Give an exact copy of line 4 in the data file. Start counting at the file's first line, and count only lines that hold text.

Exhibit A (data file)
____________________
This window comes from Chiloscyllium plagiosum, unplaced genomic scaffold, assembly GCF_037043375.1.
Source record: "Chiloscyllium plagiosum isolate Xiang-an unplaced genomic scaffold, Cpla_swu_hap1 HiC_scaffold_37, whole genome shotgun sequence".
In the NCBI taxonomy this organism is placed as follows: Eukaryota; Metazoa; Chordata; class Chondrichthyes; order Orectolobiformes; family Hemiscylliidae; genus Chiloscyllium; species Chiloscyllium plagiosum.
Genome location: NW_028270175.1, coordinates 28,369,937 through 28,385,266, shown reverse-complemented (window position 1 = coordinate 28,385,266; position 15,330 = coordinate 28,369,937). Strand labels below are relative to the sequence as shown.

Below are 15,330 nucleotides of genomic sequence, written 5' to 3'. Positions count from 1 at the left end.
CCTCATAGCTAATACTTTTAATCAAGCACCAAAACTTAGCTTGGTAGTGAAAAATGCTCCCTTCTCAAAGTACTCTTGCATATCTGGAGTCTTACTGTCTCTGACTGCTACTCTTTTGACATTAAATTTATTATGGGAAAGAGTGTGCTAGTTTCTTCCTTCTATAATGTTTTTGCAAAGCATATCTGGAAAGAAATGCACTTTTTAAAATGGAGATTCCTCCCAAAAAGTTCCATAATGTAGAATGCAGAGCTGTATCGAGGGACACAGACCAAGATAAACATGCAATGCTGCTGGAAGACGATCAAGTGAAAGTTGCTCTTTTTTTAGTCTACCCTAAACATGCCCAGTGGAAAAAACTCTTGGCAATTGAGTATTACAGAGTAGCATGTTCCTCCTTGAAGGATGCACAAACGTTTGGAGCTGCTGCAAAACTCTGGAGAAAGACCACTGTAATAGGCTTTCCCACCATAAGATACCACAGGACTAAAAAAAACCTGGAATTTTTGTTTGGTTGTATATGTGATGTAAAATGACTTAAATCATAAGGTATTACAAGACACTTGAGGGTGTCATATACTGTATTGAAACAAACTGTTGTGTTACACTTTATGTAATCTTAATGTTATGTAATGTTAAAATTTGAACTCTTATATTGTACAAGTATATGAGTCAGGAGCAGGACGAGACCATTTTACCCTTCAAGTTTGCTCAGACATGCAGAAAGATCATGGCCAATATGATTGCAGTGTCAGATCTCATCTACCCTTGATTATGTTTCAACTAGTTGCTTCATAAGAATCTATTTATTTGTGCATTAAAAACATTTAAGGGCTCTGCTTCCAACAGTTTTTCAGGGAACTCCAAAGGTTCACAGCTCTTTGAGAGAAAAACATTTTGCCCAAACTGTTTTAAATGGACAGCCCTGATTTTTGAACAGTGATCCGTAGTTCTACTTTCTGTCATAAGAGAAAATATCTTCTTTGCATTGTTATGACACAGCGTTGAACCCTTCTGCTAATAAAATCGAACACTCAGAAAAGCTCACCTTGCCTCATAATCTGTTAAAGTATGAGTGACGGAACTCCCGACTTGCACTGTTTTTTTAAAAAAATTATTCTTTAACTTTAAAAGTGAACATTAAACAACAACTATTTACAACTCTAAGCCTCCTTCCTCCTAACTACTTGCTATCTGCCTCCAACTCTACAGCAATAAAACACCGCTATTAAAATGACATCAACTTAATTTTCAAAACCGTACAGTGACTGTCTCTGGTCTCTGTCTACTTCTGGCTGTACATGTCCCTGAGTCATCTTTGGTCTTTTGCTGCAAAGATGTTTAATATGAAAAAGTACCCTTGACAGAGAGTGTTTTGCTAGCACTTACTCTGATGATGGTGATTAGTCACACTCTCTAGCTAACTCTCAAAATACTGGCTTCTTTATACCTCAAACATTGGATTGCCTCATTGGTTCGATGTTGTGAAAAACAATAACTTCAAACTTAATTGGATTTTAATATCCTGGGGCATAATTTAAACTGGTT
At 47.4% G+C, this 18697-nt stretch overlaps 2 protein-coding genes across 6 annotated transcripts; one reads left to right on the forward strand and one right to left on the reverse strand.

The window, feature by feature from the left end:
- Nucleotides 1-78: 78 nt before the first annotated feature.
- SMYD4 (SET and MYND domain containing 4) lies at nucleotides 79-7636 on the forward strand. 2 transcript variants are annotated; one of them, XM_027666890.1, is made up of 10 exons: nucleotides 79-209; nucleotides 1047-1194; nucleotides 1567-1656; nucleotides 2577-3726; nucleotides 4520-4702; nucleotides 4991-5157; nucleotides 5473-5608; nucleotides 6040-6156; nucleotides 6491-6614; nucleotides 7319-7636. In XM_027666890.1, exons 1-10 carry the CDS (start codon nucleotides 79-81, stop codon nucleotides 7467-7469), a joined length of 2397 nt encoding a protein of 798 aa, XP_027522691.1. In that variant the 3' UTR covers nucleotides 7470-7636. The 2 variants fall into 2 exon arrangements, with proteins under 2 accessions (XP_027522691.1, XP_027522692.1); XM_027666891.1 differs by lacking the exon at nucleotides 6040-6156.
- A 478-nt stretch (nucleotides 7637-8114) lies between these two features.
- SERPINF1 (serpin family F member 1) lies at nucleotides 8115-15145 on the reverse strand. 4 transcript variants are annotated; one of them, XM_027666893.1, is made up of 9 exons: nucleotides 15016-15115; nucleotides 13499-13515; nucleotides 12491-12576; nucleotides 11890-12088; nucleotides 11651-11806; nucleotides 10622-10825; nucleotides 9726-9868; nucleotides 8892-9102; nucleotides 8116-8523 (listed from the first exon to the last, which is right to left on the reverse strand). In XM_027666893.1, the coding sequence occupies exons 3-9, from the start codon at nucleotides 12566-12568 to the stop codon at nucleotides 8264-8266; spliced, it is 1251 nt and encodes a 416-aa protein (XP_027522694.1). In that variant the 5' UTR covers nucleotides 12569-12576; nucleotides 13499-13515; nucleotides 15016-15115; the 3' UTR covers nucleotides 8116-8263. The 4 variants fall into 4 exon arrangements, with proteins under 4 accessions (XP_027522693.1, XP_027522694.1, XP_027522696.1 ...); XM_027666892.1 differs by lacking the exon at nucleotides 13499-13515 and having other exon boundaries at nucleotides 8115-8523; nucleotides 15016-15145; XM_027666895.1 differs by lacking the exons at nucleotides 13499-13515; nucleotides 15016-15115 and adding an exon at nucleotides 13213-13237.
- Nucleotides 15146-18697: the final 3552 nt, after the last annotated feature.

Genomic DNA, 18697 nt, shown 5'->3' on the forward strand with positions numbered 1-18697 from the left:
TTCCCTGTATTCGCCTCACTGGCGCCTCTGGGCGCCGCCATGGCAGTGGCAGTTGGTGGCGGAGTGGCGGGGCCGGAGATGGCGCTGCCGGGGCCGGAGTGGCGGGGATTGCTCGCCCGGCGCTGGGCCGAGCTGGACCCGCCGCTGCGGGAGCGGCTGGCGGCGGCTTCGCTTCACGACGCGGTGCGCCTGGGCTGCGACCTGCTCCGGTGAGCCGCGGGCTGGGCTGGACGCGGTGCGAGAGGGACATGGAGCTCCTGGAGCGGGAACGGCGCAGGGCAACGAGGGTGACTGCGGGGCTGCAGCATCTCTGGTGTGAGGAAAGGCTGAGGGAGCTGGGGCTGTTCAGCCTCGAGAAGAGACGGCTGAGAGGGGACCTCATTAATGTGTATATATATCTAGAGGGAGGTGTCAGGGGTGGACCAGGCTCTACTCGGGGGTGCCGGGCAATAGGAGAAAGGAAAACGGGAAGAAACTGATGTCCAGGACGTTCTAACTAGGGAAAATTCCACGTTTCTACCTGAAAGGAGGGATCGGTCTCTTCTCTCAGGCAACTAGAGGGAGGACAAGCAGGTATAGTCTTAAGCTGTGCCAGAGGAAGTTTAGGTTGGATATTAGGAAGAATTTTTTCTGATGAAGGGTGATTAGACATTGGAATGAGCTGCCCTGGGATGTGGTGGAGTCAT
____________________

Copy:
Genome location: NW_028270175.1, coordinates 28,369,937 through 28,385,266, shown reverse-complemented (window position 1 = coordinate 28,385,266; position 15,330 = coordinate 28,369,937). Strand labels below are relative to the sequence as shown.